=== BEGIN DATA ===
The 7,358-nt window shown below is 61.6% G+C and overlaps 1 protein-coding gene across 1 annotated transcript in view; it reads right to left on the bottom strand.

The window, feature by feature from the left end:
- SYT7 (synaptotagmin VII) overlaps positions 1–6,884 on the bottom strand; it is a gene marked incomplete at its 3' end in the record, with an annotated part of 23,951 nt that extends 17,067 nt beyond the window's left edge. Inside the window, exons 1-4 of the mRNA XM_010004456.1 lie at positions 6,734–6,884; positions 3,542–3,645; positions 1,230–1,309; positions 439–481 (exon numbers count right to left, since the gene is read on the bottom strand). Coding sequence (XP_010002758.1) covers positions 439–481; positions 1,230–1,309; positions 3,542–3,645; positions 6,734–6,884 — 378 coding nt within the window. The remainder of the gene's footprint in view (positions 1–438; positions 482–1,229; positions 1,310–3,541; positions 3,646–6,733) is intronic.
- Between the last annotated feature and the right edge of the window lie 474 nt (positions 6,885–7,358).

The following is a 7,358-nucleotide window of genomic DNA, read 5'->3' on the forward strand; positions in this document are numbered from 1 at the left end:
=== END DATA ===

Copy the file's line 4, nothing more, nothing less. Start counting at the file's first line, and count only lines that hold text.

- Between the last annotated feature and the right edge of the window lie 474 nt (positions 6,885–7,358).